Mounting fans on the top of the case was as easy. While the case supports up to two 140mm fans, I installed a Noctua NF-P12 120mm case fan at the top for exhaust because it was what I had on hand. I could’ve mounted another fan up top, but I wanted to maintain equal air pressure.
As I said, I like having 5.25-inch drive bays, but when I installed my Blu-ray drive into this case, the cutout on the front was a bit too wide. Even though the Blu-ray player stayed in place once isntalled, it looked a bit weird. There’s something to be said about the more modern and clean case front aesthetic.
The SSDs attach via four rubber grommets that grip on to four standoff-looking screws that go into the bottom of your SSD. I was a bit concerned about whether these screws would hold my SSD, but they did
Installing SSDs can be done in three ways in this case: either in the hard drive cage, on the back of the motherboard tray or just to the left of the back of motherboard area.
Generally, the main fan on your power supply should be installed facing downward, to allow fresh air to be pulled in from the bottom. But Cooler Master gives you the option to have airflow with the fan facing upward as well. The PSU shroud has some ventilation holes above the PSU mounting area. I’m not sure why you’d want to do this, but it’s an option I guess.
I mentioned earlier how the expansion slot covers were the ones you pop out and don’t screw back in again. That’s a problem because, when I first installed the EVGA RTX 2080 Ti XC Ultra GPU, I accidentally popped out the wrong slot cover. Normally, that wouldn’t be an issue because in other cases you can just screw the slot cover back on — but not here. Did this affect the performance of the case? No, but I hate when I see cases with open expansion card slots.
Something else that’s worth mentioning, which I also see too often from even higher-end cases like my $200 Enthoo 719: When I was screwing in the top fan, I noticed that the metal was very thin. Even though it didn’t bend out of shape, it sure was flimsy. But given the price and the fact that this happens with cases that cost much more, it’s hard to knock Cooler Master much for it here in an $80 budget option.
Cooler Master didn’t include much with this case besides one 3-pin 120mm rear exhaust fan. The quality of the fan is what you’d expect out of an $80 case, but I honestly recommend that you pick up some better quality spinners, like a five-pack of Arctic P12 PWM fans for just $31.
Besides the one fan, Cooler Master includes some extra cable ties, screws and rubber grommets to help dampen vibrations from hard drives.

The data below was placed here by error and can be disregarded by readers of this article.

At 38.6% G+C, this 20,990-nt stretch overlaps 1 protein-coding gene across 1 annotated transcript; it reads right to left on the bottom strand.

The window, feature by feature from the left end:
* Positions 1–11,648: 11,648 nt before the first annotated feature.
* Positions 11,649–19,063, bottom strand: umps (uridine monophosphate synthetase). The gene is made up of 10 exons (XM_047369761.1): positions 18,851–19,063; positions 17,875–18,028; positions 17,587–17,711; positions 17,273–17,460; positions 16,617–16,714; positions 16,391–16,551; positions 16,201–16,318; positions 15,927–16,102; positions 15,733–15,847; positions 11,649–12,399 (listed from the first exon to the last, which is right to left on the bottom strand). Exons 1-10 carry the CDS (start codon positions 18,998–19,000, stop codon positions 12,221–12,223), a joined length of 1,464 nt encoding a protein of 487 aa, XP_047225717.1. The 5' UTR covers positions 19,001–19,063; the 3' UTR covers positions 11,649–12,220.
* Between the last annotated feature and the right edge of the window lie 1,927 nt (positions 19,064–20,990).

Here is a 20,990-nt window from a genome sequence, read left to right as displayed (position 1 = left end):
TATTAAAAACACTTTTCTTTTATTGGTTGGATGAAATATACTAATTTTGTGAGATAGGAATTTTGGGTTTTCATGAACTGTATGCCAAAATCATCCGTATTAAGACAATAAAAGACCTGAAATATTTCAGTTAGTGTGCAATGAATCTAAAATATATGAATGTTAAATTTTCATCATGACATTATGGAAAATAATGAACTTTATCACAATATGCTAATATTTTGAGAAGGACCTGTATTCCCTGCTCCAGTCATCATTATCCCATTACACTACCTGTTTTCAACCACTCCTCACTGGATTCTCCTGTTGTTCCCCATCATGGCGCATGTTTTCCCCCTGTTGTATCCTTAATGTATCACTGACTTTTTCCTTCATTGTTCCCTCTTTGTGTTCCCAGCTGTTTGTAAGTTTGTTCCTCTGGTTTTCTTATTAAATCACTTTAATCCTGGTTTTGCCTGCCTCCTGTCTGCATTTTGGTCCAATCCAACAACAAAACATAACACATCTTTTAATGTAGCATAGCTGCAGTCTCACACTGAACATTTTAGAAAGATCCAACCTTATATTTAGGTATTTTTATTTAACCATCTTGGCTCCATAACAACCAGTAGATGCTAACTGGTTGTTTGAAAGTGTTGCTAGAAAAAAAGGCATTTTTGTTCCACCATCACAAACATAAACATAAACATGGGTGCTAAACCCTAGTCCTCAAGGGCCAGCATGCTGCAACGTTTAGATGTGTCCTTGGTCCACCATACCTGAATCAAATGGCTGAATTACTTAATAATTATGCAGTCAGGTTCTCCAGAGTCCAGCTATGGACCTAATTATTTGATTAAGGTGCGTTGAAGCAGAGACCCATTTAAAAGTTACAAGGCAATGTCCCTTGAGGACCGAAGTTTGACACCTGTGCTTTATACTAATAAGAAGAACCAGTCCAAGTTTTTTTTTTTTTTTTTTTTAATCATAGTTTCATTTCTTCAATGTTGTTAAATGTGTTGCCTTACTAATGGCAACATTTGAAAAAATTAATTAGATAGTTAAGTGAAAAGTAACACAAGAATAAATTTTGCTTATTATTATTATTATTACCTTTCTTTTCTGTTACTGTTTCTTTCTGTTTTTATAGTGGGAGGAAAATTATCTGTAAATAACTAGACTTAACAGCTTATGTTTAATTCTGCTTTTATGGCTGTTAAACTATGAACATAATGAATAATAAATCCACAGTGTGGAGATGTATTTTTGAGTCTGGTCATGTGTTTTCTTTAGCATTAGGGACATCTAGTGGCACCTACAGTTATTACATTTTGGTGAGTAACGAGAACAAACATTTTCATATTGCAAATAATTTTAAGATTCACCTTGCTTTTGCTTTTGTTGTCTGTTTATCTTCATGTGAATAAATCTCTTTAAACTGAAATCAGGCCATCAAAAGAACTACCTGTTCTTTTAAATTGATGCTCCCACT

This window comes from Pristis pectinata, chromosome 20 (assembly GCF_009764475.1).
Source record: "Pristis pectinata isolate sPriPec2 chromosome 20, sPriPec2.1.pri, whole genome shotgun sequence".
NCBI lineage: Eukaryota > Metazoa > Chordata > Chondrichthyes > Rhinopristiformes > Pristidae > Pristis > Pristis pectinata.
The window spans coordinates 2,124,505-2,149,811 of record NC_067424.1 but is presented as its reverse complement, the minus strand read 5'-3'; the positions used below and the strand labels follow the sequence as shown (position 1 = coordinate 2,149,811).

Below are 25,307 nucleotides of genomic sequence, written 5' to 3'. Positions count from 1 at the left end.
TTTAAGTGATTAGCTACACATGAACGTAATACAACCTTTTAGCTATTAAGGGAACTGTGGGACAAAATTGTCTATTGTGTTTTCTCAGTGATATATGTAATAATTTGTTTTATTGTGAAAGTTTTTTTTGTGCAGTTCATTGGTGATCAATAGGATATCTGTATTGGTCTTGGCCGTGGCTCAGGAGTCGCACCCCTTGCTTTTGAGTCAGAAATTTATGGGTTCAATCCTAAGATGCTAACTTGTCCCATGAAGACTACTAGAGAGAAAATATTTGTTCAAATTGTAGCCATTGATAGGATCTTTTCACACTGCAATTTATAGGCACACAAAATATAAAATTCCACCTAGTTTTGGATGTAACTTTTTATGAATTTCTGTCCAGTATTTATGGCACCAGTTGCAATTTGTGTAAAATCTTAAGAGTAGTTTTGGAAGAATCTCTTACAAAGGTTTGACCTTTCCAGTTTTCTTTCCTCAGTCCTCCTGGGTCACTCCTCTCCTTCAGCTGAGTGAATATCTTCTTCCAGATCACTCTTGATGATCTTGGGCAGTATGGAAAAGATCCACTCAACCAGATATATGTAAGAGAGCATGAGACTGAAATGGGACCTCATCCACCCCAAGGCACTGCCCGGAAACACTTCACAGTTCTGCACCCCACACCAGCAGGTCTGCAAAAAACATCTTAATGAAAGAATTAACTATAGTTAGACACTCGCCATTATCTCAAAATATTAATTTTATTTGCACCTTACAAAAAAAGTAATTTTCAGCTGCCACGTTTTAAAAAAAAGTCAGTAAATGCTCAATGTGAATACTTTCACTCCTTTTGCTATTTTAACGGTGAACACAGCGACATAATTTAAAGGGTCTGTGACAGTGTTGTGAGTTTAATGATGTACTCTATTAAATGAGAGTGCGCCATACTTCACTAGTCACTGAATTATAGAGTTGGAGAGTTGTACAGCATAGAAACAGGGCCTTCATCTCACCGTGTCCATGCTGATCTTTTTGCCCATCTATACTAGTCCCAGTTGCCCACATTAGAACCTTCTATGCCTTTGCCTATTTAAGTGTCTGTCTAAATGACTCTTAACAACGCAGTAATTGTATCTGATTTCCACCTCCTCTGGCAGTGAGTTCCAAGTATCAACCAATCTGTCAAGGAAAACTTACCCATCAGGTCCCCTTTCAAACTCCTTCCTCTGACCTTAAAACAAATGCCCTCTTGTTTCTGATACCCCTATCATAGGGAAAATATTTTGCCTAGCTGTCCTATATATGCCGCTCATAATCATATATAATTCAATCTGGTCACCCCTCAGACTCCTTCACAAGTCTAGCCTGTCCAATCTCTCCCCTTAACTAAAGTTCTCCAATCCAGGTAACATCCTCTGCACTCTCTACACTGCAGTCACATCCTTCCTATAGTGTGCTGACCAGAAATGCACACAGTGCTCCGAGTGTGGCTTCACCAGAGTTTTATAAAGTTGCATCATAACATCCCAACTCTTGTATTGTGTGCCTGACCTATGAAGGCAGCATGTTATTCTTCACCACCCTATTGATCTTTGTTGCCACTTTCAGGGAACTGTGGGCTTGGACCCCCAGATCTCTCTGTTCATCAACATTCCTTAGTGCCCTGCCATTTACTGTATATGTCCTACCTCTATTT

Proper cable management can be far from easy in many cases, but routing cables within the Elite 500 was simple. I didn’t have any issues aside from looks, as there are no grommets to help disguise the cutouts. In this build, I was using a non-modular power supply, so I had more cables stuffed in the case than I wanted. And even though the drive cage is moveable to allow for more cable space, I didn’t need to move it, and the rear side panel closed with ease.
I am by no means a cable management expert, especially when there’s an AIO with RGB cables involved, but Cooler Master did a good enough job here, providing an ample amount of cable room and tie points behind the motherboard panel.
Despite the deceptively vented front panel and the limited (unless modified) radiator mounting potential, the Elite 500 does offer room for up to two 140 mm fans on the top and front of the case, and there’s one 120 mm in the rear.
The Elite 500 has a vertical CPU cooler clearance of 161mm (6.34 inches), so my Noctua NH-D15 Chromax didn’t fit, but but there is room for some of the air coolers on our Best CPU Coolers list, like the Zalman CNPS10x Performa Black. So if you’re going to go the air-cooling route, you have quite a few options here.
As noted earlier, the front panel of the Elite 500 ODD is ventilated, but I wouldn’t say that it’s ideal for airflow. It’s better than a glass front panel, but with a radiator placed in the front, I never felt like the Corsair ML120 Pro fans were generating enough static pressure without getting extremely loud. Again, if you are going to install lots of high-end hardware, and particularly if you plan on overclocking, you should consider other case options, or at the very least get some good 140 mm fans to mount in the front to maximize airflow.
Finished Build and Conclusion
Cooler Master’s Elite 500 ODD is very easy to build in and has a decent amount of cable management to help even the messiest of builders. But that said, even for just $80 the Elite 500 ODD cuts too many corners in terms of design and build quality to be truly competitive with the best cases in this price range.
The front panel looks more ventilated than it is, and the pop-out PCIe slot covers feel like a holdover from budget cases from a decade ago. I do like that Cooler Master incorporates a 5.25-inch drive bay. But unless you truly need an optical drive, the Corsair 4000D is a much better case for about $10 more. It comes with two fans rather than one, has even better cable management, sports a USB-C port. The Corsair also looks and feels more refined overall, and it lets you mount your graphics card vertically, provided you bring your own riser cable. And again, the Phanteks P360A is a great case for the same $80 as the Elite 500 ODD.
But if you’re specifically in need of a budget case that has an optical drive bay, you’re putting together a budget or mid-range system and you don’t have a lot of building experience, the Cooler Master Elite 500 ODD is a decent option. But you should probably stick to air cooling if you’re going to keep that 5.25-inch bay, and maybe find some old fans to install in the front to improve airflow from the front panel. And if you don’t need that optical drive bay, there are definitely better options in the sub-$100 PC case space.